Singin’ in the Rain (1952)


I’ve mentioned before how I don’t really go in for musicals except for the obvious classics such as Grease (1978) or Little Shop of Horrors (1986).  Having said that I’ve recently enjoyed the likes of Mary Poppins (1964), The Sound of Music (1965), and Chitty Chitty Bang Bang (1968); I must be going soft in my old age.  However, I did not expect to enjoy Singin’ in the Rain as much as I did.

Set at the fulcrum of movie history when “talkies” becomes a reality, Singin’ in the Rain is really about how lives in the business were affected by this momentous event.  Initially Don Lockwood (Gene Kelly) and Lina Lamont (Jean Hagen) are the belles of the silver screen with their glamourous relationship echoed on screen in their romantic roles.  Except it’s all fake, Don and Lina are not together and their “relationship” is all a show for the media (think Katniss and Peeta but without the political implications).

Don has particular animosity for Lina because she has such a squeaky voice and an unrefined accent.  Of course this doesn’t matter at all in silent films (as long as Don does all the public speaking); but enter the world of the talkies and enter Kathy (Debbie Reynolds – love interest with a voice for the talkies), and everything changes.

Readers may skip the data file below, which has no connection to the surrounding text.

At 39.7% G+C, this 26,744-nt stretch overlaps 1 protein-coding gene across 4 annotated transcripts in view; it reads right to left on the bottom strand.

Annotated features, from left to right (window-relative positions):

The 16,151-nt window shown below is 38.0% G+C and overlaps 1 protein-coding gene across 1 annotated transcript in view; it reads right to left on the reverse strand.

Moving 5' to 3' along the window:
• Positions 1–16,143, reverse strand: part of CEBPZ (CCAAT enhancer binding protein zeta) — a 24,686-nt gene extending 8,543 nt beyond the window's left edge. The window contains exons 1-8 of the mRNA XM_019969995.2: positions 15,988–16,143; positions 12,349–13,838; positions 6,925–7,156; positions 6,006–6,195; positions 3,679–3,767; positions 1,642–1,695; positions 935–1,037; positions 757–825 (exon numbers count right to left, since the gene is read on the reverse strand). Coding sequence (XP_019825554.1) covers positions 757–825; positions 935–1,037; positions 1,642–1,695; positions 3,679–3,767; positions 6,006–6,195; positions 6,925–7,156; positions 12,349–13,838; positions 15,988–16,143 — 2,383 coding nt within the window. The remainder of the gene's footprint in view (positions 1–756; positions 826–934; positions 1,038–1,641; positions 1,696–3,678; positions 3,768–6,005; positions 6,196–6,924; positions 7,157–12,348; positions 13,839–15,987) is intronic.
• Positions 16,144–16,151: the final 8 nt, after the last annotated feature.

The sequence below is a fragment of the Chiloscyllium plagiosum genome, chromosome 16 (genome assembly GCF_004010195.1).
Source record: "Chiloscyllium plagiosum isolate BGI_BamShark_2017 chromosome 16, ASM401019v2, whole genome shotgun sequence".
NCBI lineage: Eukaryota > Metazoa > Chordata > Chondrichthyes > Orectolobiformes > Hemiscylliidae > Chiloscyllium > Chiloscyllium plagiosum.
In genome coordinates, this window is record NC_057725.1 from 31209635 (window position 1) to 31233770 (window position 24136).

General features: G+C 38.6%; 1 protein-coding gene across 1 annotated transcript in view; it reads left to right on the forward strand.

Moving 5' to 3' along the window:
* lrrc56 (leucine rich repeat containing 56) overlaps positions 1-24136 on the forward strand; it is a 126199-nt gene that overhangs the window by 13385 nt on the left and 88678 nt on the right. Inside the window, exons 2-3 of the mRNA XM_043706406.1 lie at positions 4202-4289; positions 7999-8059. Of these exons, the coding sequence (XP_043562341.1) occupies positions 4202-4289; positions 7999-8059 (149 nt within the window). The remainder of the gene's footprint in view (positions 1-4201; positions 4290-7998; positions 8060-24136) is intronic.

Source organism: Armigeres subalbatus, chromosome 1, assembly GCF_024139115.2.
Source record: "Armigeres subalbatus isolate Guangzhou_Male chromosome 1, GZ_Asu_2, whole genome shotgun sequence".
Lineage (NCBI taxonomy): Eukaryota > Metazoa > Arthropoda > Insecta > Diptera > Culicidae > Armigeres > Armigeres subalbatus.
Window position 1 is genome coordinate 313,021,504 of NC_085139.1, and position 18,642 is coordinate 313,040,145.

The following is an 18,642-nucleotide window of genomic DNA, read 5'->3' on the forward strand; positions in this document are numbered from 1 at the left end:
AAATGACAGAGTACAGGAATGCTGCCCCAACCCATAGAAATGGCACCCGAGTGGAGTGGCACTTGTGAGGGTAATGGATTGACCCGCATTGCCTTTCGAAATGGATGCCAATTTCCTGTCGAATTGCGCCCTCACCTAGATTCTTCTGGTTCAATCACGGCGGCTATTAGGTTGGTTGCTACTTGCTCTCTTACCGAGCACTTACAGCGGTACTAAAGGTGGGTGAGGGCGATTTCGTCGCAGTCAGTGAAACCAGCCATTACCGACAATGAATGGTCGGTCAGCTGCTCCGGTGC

Besides the interesting plot and some of the classic songs, what really makes Singin’ in the Rain is Gene Kelly’s dancing along with his childhood friend Cosmo Brown (Donald O’Connor).  Sure some of the scenes are contrived but the choreography and inventiveness is incredible.  Quite frequently I was put in mind of Buster Keaton the dancing was so frenetic and amazing.

I don’t really know anything of Gene Kelly, but given that he was one of the directors of this movie as well as the dance choreographer he was clearly a talented bloke.  But it’s not just the singing and dancing, a lot of it is framed and lit beautifully by Harold Rosson, and the camera movement during the frenetic dancing is very smooth.

Almost 65 years on and Singin’ in the Rain remains timeless, a real classic, not only because it tells of an important point in movie history (in that way it almost sits alongside Cinema Paradiso (1988) or Hugo (2011)), but because of the empathy we feel for the characters, and of course because of some tremendous dance numbers.  But, you know, that’s just, like, my opinion man.

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